Wasn’t that a cautious step? Wasn’t there some crunching of snow up ahead? I chewed myself out. Wait, was there something else again? “Hans. You’re going crazy!” I admonished myself. But, nonetheless, something wasn’t just quite right. I don’t know why I was imaging that. I took my pistol out of my coat pocket and pulled off my right glove. Brrrr! Man that metal was cold. It was sticking to me right away. I was at the oak tree at that point and was in the process of connecting the field telephone. I saw that the wire had been pinched off—no, it had been cut with a saber. In the blink of an eye, I was alert and prepared to defend myself. I had a strange feeling behind my back. I felt . . . I believed . . . I knew beyond all doubt all of a sudden that someone was observing me. I turned around, slowly and carefully and scrutinized everything. No twig, no snowflake escaped my searching eyes.

Then I shuddered, as if I had been struck by a blow. An icy cold and boiling hot feeling ran up and down my back at the same time. I stood there for a moment, as if paralyzed. A Russian soldier in full battle gear was no more than five steps behind me, his submachine gun pointed at me. Initially, I want to throw myself on the ground. That would be a joke, I thought to myself. I ordered myself to get behind the oak tree. Thank God, I did not budge an inch from where I was standing.

The thought that I might be captured almost within eyesight of Chatkowo as a result of my own carelessness . . . my own inattentiveness . . . was unbearable. There had to be a way out.

The film running in front of my eyes was in slow motion. Seconds seemed to expand to hours. How long had I been standing there doing nothing? And nothing occurred to me . . . what a blockhead! Whatever I did could be deadly.

I sized up my opponent, drawing the image into me. Where was there a weak point? Amazed, but also tremendously relieved, I saw that the Russian did not have his finger on the trigger. He had extended it in such an unmistakable manner that I had to see it. I held my pistol cramped in my hand. I painted a picture for myself: How long I would need to take aim; how long the Russian would probably need to crook his finger. Would I still have a small chance, if I were very quick and if I were lucky? I tried to attract the gaze of the one standing across from me. Velvety brown eyes were staring at me—good eyes, somewhat off center in an Asiatic face. It could be the look of a friend. I didn’t see any hate. If there had been no war, if that absurdity had not been the law that two men had to kill one another who did not even know one another. Who had never even seen one another before in their lives. Who had never done anything wrong to one another. Who, perhaps, could have been good friends. If only there hadn’t been a war.

Should I make a try for it? Should I raise my pistol? No, it may sound absurd, but there was no way in the world that I could aim at those eyes. I felt that with every fiber of my being. At the same time, I also knew that I was not about to go into captivity with him. He would have to shoot me dead first!

Then, suddenly, it occurred to me: that guy could have long since shot me, even before I had seen him. What was he waiting for, that man whom the war had made my archenemy?

We stared at each other without moving; we were literally transfixed. Then, quite slowly, the rigid mask of the Russian started to loosen up. A slight, suppressed smile flitted over the weather-beaten, yellowish face; it remained hidden in his eyes. The whites of his teeth shimmered through the brownish lips. A white breath cloud formed in front of his face. From far, far away it seemed to me that a whispered word fluttered towards me. It hit me like a bolt of lightning. All of my senses, stretched to the breaking point, took it what he was tossing my way: “Woina1—pfui!” He actually didn’t say “pfui.” Instead, he spit out to the side with a contempt that came completely from the heart.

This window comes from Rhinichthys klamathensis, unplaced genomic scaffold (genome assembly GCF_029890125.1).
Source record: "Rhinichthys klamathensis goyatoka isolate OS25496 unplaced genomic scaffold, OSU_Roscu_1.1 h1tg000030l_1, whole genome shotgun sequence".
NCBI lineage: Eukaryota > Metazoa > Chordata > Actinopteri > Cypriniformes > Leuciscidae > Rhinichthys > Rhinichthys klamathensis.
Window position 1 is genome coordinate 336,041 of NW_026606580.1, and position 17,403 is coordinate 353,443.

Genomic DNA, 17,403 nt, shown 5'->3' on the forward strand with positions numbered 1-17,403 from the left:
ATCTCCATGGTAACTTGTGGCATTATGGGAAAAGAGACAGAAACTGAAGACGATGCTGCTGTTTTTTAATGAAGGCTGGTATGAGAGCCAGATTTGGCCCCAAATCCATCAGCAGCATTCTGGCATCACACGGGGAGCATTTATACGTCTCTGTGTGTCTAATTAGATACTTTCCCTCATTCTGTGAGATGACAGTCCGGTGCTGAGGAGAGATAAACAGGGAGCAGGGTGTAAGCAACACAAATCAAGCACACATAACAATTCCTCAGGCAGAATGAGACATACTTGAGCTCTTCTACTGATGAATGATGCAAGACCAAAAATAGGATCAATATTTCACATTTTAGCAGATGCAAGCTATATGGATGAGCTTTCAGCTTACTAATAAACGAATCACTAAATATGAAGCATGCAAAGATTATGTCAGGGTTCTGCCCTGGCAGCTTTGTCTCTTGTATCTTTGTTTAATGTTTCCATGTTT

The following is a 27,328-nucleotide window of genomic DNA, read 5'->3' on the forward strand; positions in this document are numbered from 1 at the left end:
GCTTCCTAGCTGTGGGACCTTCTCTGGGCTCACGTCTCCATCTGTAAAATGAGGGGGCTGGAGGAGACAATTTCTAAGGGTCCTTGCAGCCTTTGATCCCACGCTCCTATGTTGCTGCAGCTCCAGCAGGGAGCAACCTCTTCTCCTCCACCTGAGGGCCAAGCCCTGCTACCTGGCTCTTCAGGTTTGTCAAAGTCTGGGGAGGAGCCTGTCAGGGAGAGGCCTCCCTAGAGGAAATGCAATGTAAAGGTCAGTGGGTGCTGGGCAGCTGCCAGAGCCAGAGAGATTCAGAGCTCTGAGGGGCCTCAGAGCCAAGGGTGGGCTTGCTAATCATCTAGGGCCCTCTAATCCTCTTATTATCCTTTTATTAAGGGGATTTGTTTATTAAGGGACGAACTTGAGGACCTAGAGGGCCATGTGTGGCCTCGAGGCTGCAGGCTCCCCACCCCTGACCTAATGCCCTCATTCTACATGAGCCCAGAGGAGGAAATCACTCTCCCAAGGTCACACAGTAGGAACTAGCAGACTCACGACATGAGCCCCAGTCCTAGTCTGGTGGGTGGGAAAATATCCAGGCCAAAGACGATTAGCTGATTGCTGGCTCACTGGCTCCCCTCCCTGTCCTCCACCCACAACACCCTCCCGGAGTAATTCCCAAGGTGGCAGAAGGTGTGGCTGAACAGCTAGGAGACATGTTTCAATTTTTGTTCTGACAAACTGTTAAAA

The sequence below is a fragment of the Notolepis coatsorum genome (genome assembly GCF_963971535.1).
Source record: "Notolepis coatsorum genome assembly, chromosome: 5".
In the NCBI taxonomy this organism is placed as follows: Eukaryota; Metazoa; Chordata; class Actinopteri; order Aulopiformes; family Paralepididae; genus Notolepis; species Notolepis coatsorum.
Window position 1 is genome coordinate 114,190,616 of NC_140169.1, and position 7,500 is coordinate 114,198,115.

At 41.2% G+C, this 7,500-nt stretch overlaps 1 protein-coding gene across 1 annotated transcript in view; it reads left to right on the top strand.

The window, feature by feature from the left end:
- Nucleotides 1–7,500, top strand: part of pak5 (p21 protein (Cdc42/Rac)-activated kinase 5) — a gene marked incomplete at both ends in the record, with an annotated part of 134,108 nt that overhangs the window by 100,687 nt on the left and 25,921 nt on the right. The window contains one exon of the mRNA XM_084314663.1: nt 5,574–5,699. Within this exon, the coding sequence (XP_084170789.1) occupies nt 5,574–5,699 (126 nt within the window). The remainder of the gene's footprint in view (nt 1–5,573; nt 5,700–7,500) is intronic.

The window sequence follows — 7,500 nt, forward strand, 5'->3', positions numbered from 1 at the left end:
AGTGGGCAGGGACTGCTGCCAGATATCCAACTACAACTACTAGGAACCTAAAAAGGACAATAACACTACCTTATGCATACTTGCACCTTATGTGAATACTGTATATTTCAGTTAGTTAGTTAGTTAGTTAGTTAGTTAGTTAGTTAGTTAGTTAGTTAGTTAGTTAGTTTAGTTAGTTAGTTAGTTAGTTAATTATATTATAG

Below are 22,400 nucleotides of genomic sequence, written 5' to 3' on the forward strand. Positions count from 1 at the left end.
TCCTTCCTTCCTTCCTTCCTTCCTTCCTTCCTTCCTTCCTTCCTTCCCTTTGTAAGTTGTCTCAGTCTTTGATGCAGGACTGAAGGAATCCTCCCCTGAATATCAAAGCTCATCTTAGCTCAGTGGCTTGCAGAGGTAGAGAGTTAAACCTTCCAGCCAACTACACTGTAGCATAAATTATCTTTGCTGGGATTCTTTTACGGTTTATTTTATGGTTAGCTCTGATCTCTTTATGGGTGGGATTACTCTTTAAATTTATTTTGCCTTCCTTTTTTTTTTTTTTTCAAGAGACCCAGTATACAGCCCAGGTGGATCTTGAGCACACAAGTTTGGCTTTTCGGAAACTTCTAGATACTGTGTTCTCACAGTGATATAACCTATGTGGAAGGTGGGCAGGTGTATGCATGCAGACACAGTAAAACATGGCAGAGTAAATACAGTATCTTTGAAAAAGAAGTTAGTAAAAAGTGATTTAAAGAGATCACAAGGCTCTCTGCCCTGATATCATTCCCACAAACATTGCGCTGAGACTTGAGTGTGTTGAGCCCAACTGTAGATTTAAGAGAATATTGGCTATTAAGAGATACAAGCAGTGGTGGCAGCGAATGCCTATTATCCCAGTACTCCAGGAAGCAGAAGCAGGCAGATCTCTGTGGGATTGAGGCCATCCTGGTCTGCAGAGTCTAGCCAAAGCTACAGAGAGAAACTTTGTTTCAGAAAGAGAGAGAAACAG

You could have knocked me over with a feather. I had anticipated everything but that. Deeply embarrassed, I looked at him and looked back into those warm and good eyes. Eyes that had no hate. Eyes that were not afraid. They were flashing in anger, but the anger was not directed towards me.

I didn’t speak his language, and he didn’t speak mine. Despite that, I understood him. I knew what his heart was saying. We kept up that silent conversation for a while. We attempted to know one another better. We had so much to say and, at the same time, didn’t need a single word.

Never before in my life had I burned the image of a face into my soul so quickly as that of the Russian, who stood within my reach and yet was still a world away from me. His submachine gun was still at the ready, but it was no longer pointed at my breast.

He moved back a few steps while still facing in my direction. He said, “Woina,” one more time and then spit into the snow off to the side in an unmistakable gesture. It was not in my direction. It was as if he wanted to say: “I don’t mean you!” Then he turned around and went back the way he had come, light on his feet and without paying any attention to me. I was still standing there, a pillar of salt. Subconsciously at first, I put the pistol back in my overcoat pocket with clammy hands.

After about fifty meters, he stopped, smiled from his very soul, waved to me like a high-spirited boy, slung his submachine gun around his breast, and disappeared slowly into the underbrush.

I simultaneously felt really lousy and unspeakably happy. My picture of the world had received a little rip in it.

That simple “child of nature,” as we, in our arrogance, called those unspoiled people, people who operated outside of the playing rules that we accepted without thinking . . . that philosopher from the woods of Siberia, who was morally vastly superior to us “cultured peoples,” had had the courage to vocalize, to demonstrate, and then to act out that which we, in our blindness, no longer wanted to see: “War is the root of all of the suffering in this strange world. Are we supposed to shoot each other dead because of that? I won’t think of it! Don’t you do the same either!”

At least that’s what I took from him. And I am convinced that I understood him correctly, since I had glimpsed into his soul in my hour of mortal danger.

He might have been observing us for days on end and waited longingly for the proper moment to be able to say and demonstrate unpunished to another human, who had to listen to him, what he wanted to fling in the other’s face: “Woina, pfui!”